Ahead of the French elections, we've published a briefing looking at the possible impact of the election results on Europe. In particular, we note that,
"No matter who wins, France could well become a more difficult and assertive EU partner, though both candidates are likely to struggle to deliver on their various promises to take on Europe, such as re-negotiating the fiscal treaty and tougher border controls. The Franco-German axis will continue, but a Hollande victory in particular will mean a more unpredictable relationship and therefore potentially more uncertainty on the markets. Clearly, under Hollande, Germany will find it far more difficult to push its vision of a eurozone based on strong budget discipline.”Do check out the full briefing here, and a brief summary here.
Apart from the obvious impact on the Franco-German axis, another thing is worth flagging up. Have a look at the graph below.
The graph illustrates that, beyond the rhetoric, the budget plans of the two candidates do not differ radically with respect to the impact on France’s debt reduction and budget outlook. The graph looks at how much the two candidates’ plans are meant to reduce French debt by – compared to the IMF projections and an adverse scenario estimated by Open Europe. Virtually, the only difference between the two is Hollande’s decision to delay a balanced budget by one year, and his more optimistic growth assumptions. It is not clear why Hollande’s growth expectations are more optimistic, given that the only difference is a slight delay in austerity – something which in turn casts serious doubt as to whether Hollande can actually deliver what he has promised. The IMF predictions highlight that both plans may be slightly optimistic but not impossible. Despite concerns over Hollande’s economic policy and its impact on the euro, if he manages to achieve roughly the debt reduction he sets out in his plan, it would clearly be a positive thing for both France and the euro.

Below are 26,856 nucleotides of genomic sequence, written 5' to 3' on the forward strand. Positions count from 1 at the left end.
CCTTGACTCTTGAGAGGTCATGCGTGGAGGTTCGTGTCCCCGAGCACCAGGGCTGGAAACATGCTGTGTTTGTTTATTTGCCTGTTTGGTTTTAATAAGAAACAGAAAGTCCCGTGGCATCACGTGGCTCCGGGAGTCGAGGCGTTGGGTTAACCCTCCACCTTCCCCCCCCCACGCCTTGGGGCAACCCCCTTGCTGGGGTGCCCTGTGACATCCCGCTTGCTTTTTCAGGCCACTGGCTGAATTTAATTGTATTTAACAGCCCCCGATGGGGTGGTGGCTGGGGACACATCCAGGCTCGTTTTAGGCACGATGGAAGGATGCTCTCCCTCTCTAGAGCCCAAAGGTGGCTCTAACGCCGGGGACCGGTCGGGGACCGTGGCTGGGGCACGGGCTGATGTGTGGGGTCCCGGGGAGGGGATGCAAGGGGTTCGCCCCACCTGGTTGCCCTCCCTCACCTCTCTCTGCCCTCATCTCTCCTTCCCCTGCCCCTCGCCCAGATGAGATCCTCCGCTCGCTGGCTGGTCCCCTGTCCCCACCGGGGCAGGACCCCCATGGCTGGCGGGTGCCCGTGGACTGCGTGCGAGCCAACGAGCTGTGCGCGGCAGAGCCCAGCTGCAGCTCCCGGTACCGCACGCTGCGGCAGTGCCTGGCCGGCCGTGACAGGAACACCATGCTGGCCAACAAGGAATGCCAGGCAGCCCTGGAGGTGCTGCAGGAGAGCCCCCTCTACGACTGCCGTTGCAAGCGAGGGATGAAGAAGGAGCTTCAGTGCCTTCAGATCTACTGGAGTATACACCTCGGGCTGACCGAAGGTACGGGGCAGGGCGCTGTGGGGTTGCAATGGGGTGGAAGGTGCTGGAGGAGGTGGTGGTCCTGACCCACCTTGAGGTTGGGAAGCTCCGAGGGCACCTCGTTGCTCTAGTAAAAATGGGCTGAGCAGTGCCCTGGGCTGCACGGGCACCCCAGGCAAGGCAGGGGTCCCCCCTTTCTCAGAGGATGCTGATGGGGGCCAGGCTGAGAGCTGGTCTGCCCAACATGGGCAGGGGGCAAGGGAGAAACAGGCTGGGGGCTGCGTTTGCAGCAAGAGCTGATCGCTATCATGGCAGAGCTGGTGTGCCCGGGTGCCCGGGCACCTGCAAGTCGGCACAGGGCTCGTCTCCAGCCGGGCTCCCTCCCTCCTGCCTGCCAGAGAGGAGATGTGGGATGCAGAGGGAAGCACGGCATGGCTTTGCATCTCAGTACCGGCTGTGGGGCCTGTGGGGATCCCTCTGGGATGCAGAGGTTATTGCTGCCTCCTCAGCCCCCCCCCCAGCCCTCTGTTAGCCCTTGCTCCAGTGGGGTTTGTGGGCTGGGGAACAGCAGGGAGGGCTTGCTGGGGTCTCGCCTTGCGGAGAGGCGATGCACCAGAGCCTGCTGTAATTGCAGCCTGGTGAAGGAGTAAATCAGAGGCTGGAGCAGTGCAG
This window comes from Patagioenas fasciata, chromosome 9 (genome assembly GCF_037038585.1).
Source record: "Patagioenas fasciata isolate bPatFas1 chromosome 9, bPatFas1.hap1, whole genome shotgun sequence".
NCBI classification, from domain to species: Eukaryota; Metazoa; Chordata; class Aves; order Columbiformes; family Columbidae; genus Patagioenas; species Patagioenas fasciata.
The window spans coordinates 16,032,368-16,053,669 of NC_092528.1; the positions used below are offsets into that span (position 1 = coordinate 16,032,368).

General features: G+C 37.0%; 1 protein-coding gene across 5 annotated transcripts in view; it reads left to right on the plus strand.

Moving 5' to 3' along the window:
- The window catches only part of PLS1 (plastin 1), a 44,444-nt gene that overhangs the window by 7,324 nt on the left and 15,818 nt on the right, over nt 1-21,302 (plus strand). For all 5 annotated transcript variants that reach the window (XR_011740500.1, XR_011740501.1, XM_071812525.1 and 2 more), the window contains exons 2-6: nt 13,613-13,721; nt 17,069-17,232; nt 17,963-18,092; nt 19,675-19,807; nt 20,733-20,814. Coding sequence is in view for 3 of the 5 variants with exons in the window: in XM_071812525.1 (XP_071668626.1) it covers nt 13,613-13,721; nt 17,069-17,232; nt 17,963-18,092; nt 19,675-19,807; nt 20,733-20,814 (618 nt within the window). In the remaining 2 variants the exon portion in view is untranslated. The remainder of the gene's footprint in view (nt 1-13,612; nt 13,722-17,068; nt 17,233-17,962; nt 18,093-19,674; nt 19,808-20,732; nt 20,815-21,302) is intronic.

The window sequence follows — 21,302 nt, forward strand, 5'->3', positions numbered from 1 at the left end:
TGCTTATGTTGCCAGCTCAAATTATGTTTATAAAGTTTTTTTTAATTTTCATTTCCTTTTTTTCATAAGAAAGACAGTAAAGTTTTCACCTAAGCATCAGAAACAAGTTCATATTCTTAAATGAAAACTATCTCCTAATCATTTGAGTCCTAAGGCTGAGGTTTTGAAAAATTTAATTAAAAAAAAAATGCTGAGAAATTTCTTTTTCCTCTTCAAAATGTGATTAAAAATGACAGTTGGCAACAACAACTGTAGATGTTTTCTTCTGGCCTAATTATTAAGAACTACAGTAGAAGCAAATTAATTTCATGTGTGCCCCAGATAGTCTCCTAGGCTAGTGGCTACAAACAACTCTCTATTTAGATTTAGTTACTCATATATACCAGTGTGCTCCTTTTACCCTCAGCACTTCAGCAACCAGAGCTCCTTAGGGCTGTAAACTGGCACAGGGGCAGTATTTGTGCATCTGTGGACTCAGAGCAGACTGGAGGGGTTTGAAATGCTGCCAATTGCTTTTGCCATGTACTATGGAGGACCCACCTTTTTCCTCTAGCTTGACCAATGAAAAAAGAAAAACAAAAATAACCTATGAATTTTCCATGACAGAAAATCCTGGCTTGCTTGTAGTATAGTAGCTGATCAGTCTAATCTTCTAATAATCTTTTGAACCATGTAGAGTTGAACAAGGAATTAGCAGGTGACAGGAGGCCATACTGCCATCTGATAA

However, as the adverse scenario highlights, any slippages (particularly with regard to the primary surplus) could bring France’s debt sustainability into question and also lead French borrowing cost to increase markedly. This would in turn shake confidence in the entire eurozone – not least since any French downgrade will also effectively reduce the lending capacity of the eurozone’s bailout funds (the EFSF and the ESM). Such slippages could be caused and/or exacerbated by any another crisis in Spain, to which France would be heavily exposed...